A look back at some of the more interesting stories from London’s AIM market this week
Having built a company worth almost £1.5bn, the management team of ITM Power () could be forgiven for taking a few chips off the table, particularly with the shares close to an all-time high.
Boss Graham Cooley, chief financial officer Andy Allen, chief technology officer Simon Bourne and executive director Rachel Smith all exercised share options this week before selling stock worth £13.5mln.
ITM’s release on Wednesday said: “The transactions have been undertaken for the purposes of wealth diversification.” For those 28 people recently returned or being brought back from furlough, the news might jar a tad.
That said, ITM – up 11.5% at 308p on Friday – has been one of AIM’s stand-out success stories despite being loss-making. Its hydrogen technology is in huge demand with the order backlog standing at over £52mln.
The shares, which hit a record high last week, had a mini wobble in the wake of the company’s trading update on Monday. ITM said it would post a £17.5mln loss this financial year, in line with expectations.
The clean-tech specialist merits an honourable mention in the Proactive roll call ahead of AIM’s 25th anniversary next week.
The combined market capitalisation of the original 10 companies was £82mln whereas now, the average market capitalisation of the 852 companies listed on AIM is just over £120mln.
Indeed, 20 of AIM’s companies are billion pound-plus companies, with fashion firm () at the top of the greasy pole with a market capitalisation of £4.8bn, having recently toppled another online schmutter flogger, (), which is worth a “mere” £3.3bn.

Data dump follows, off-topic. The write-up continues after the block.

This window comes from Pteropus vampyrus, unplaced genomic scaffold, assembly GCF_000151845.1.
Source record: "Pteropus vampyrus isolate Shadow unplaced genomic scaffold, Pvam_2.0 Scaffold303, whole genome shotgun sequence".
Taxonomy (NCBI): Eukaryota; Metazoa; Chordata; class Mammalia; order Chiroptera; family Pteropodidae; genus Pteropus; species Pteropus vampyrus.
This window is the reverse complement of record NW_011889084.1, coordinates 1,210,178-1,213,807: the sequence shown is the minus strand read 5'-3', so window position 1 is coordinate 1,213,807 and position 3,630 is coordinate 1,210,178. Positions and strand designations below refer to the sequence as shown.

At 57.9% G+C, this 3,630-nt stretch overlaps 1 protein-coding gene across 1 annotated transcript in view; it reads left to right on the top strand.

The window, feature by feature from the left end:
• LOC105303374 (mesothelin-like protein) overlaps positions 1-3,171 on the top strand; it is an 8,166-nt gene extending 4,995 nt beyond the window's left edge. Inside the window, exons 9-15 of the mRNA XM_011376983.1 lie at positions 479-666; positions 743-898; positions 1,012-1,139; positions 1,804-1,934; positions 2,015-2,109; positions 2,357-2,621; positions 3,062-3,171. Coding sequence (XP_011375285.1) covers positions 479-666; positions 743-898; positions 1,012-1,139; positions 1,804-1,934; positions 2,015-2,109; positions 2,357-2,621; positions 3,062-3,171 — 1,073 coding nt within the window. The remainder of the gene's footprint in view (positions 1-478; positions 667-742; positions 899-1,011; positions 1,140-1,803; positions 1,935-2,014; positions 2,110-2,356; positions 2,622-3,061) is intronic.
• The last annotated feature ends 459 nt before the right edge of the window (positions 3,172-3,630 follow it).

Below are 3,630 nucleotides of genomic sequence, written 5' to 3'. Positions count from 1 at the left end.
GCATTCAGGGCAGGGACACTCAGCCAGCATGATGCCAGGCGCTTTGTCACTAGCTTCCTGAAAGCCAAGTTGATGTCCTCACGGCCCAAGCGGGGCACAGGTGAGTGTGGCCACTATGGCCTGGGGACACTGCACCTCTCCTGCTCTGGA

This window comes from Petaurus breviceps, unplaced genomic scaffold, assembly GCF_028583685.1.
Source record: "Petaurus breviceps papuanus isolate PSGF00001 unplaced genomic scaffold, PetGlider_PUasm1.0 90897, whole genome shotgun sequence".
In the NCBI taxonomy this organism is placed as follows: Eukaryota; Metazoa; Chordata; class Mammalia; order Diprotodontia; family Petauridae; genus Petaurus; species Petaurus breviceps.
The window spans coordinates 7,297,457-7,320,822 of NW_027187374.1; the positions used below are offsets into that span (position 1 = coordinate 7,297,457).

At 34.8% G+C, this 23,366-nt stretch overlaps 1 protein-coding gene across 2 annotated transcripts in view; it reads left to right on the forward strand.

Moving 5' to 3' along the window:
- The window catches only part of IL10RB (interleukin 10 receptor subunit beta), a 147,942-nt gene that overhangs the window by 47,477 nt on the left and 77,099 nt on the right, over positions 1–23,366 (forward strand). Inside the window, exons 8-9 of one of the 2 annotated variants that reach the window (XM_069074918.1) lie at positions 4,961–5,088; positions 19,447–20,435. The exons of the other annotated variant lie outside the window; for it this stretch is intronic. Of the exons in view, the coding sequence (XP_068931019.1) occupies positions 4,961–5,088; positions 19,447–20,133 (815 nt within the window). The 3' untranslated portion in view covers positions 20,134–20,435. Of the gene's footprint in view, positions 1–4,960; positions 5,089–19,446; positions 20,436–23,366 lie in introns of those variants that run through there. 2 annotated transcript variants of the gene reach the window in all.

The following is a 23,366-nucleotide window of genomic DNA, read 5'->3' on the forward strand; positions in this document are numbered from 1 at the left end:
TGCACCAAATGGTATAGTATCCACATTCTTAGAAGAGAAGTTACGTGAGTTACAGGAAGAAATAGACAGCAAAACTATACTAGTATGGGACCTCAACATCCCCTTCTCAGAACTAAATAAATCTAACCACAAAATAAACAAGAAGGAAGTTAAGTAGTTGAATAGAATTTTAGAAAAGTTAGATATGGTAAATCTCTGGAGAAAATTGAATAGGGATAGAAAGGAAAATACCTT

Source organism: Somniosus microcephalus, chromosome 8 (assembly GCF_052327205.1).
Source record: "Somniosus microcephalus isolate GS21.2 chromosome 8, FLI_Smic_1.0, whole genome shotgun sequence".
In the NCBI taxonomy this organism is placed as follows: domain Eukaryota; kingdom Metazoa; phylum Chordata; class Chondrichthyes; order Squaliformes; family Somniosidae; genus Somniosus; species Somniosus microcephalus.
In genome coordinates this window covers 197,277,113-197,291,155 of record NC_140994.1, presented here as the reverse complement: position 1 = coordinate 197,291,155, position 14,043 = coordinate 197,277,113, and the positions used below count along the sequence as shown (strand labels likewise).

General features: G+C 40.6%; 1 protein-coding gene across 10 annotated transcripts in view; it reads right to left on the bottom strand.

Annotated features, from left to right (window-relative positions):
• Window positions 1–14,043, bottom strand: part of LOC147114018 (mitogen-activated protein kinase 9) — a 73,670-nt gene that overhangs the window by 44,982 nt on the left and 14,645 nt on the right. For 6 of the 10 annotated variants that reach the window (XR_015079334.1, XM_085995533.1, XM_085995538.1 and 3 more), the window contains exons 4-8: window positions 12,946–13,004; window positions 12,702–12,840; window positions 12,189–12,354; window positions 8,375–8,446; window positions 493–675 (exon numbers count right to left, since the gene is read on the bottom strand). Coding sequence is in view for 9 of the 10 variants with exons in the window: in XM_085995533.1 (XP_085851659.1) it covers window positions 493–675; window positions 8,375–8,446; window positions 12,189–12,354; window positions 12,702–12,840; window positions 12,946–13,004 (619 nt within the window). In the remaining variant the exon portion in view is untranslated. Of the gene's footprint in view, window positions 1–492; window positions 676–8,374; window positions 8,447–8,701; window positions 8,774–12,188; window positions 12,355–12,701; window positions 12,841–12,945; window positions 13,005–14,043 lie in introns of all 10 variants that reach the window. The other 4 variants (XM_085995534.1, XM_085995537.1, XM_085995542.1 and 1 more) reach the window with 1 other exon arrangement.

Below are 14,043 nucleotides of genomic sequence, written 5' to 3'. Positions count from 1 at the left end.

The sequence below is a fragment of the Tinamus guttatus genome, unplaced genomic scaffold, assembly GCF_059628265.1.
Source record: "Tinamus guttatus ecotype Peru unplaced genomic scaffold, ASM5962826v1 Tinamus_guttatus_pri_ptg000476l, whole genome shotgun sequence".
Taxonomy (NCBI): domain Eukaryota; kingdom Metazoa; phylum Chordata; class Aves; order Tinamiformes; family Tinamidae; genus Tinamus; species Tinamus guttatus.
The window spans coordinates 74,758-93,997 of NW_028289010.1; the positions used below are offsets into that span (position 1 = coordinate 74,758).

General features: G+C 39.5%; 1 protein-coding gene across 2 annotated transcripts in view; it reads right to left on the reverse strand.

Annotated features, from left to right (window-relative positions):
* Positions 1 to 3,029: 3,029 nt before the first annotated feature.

Boohoo would sashay into the FTSE 100 were it eligible, with a market capitalisation that is around £400mln higher than Sainsbury’s, while ASOS would have a fighting chance of sneaking in, as its market capitalisation is higher than six current index constituents, namely Whitbread, ITV, easyJet, Meggitt, Centrica and Carnival.
One former AIM luminary, () has already made it into the FTSE 100, although of course, it had to leave AIM to do so.
Melrose listed on AIM in 2003 with a market capitalisation of £13mln; it is now worth £6.9bn and owns aerospace and automotive engineer, – a company so venerable it was an original member of the FT 30-share index (the forerunner to the FTSE 100).
The junior market ended a tumultuous week down 4.3%, mirroring the blood-letting losses seen on the FTSE 100.
As AIM heads towards its 25th birthday, () is also nearing an impressive landmark – it is almost a 100 years since Frank Hornby unveiled the first clockwork tinplate locomotive. The share price rose to the occasion, chugging 11% higher to 37.45p.
In the natural resources sector, oilfield services firm Star Phoenix Group Ltd (LON:STA) sank 24% to 2p after admitting it has still not received the outstanding payment of US$1.53mln from LandOcean Energy Services related…
Read More: ITM Power PLC’s management take a few chips off the table as AIM heads towards its